Tuesday, 25 November 2014

Funeral Games II - The Plight of Perdiccas

I was Perdiccas in the Megagame* "Funeral Games II", played in London, on the 22nd November 2014.

Perdiccas was the Regent of the Two Kings and the titular inheritor of Alexander the Great's power. Alexander died suddenly in Babylon aged 32, just after conquering vast territories, stretching from Greece to India and from Egypt to Bactria. Unfortunately Perdiccas was not the most popular choice for the post. He got the post because he was the most senior of Alexander's generals at the death bed scene. His big rivals were Craterus, somewhere in Asia Minor, and Antipater, somewhere in Macedonia.

It is unusual for me to get such a senior role in a megagame. I have an inkling of why I was chosen for this post. I was chosen so I would fail. Well let me put it a different way: the historical Perdiccas failed because he was not the most popular choice and because he tried to rule by dictate and ordering people about. He was not a good political operator, perhaps a good general, but not able to negotiate, and broker deals like a politician. And eventually he was murdered by his Generals when he has made one too many mistakes. I think I am not a strong leader and would thus recreate history.

I was aware of my destiny with history. And I was aware that my fellow Generals and other players would probably have briefs to dislike, or distrust me.

My game objectives, given to me by the game designer in my game briefing:
  • Issue strong and clear commands to your subordinates across the Empire.
  • Regain control of the Empire, especially the frontier provinces
  • Employ someone at an early stage to do a financial appreciation
  • Decide on the outcome of the Athenian Appeal against the Exiles Decree
  • Marry into the Royal Family if at all possible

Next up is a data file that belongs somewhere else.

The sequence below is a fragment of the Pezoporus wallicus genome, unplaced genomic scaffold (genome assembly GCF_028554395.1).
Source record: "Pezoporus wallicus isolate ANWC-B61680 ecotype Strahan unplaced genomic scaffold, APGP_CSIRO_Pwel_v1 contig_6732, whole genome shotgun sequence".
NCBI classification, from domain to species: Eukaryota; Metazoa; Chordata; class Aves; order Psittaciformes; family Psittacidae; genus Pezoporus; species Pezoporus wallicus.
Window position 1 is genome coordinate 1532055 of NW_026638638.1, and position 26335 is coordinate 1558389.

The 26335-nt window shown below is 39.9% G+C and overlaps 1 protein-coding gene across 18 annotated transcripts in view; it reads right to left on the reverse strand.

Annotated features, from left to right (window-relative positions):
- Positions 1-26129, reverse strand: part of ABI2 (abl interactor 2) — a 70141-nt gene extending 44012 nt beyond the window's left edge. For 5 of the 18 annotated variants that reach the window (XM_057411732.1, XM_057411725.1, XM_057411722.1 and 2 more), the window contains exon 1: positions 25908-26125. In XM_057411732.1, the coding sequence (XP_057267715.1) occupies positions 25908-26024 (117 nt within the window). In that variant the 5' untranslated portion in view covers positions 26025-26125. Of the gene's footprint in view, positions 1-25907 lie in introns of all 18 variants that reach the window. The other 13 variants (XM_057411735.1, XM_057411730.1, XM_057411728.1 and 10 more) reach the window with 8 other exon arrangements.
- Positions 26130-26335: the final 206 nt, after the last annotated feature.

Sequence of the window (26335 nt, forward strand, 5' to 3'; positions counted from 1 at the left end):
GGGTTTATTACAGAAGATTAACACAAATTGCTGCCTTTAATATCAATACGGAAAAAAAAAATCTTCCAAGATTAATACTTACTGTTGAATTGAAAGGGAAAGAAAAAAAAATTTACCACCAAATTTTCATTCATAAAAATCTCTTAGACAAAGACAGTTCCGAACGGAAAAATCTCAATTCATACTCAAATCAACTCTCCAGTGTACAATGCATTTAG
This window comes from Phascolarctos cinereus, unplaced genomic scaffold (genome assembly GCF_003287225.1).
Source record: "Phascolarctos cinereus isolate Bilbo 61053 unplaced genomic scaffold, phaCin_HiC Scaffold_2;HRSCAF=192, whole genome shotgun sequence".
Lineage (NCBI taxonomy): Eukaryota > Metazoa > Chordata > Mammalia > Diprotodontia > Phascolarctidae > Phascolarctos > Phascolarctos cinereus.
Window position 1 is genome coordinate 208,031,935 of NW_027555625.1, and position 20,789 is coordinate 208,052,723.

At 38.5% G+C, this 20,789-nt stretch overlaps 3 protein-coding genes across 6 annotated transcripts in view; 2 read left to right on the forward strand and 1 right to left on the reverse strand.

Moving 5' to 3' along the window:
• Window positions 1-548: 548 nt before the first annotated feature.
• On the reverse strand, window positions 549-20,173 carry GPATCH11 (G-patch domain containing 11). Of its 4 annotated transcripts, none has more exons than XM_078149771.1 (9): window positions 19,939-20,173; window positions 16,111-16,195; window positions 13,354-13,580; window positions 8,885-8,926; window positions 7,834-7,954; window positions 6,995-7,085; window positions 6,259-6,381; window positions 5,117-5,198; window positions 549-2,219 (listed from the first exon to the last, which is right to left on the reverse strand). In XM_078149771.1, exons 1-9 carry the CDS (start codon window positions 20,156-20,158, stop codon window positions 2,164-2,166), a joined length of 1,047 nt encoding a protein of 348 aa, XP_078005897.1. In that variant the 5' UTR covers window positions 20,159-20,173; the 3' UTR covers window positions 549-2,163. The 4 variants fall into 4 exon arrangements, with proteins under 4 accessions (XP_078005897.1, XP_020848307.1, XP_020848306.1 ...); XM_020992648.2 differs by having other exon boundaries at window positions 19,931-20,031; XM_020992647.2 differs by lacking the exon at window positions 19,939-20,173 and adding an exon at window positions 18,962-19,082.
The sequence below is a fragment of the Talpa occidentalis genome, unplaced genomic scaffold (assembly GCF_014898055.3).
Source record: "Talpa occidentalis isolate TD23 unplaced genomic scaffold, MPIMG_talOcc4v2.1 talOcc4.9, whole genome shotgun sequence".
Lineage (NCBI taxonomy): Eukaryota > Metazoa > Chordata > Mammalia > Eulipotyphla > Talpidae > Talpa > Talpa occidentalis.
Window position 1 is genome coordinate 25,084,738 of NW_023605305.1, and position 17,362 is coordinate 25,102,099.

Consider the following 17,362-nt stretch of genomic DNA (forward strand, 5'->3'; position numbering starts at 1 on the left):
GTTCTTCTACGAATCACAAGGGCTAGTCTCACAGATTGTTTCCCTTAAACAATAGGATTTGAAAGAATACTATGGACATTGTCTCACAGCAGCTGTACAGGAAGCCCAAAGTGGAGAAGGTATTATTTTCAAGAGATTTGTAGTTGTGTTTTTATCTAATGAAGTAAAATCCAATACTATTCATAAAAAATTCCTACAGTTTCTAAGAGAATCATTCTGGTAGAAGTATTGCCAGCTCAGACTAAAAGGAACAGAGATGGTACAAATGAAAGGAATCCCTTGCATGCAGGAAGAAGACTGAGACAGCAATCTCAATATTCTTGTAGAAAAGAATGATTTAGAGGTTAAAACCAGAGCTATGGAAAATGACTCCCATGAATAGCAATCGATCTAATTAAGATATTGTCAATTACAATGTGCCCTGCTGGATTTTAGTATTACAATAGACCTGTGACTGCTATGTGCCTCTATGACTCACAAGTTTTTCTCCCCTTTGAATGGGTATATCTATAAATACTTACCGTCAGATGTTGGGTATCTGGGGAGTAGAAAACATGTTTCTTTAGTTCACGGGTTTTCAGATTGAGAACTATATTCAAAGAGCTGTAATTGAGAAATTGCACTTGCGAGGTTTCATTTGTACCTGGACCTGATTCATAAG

• Ensure the survival of the two Kings unless it makes more sense to ask the Macedonian Assembly for ultimate power.
  • Do all you can to repay Eumenes for his loyalty

Now I am firmly in the school of Megagame players who honour their player objectives, even if my game-playing brain is saying better you do something not in your character's brief. Perhaps this is the other reason why I was selected for this senior role: the designer trusted that I would try to follow my brief and not get clever and start to develop a clever political strategy to survive. Megagame designers are very keen on getting the players' casting right. It is probably the most important decisions they take to cast players into roles that means that the strengths or weaknesses of the historical characters are mirrored by the personality of the players.

I decided after a little reading around the history of the time (Wikipedia!) that the key to my brief were the first two objectives. Perdiccas had tried to rule the Empire like he would an Army. I give strong clear orders. I was concerned with the entire Empire, not my little patch of power in Persia. If I was sensible and a gamer I would have started brokering deals with my subordinates and rivals and started to limit my ambitions to perhaps control the provinces around me in central Persia. I would have been less of a Regent, and more of a survivor.

But as I said, the briefing informs how I will play the game. I am not one of those armchair wargaming generals who thinks they have thought up some fantastic strategy and want to try to do better than the historical counterpart. One of my great joys in playing in Megagames is that it enables me experience as near as I can what it is like to be in Command, or to be a General etc. 

In this game I was overwhelmed. I tried to meld a team of inexperienced players (for several their first megagame) into a team that ran my operations, my intelligence and my logistics. But this was difficult. One player would not cooperate and gave me a lot of stress. The others were hesitant and coming to me for every decision that I had hoped they might get on with. And then I had all those loyal subordinate generals, in far flung provinces, sending messages, requests, suggestions, whinges, accusations, and admonishments. Often in the game I had a queue of players waiting for their ten seconds worth with me.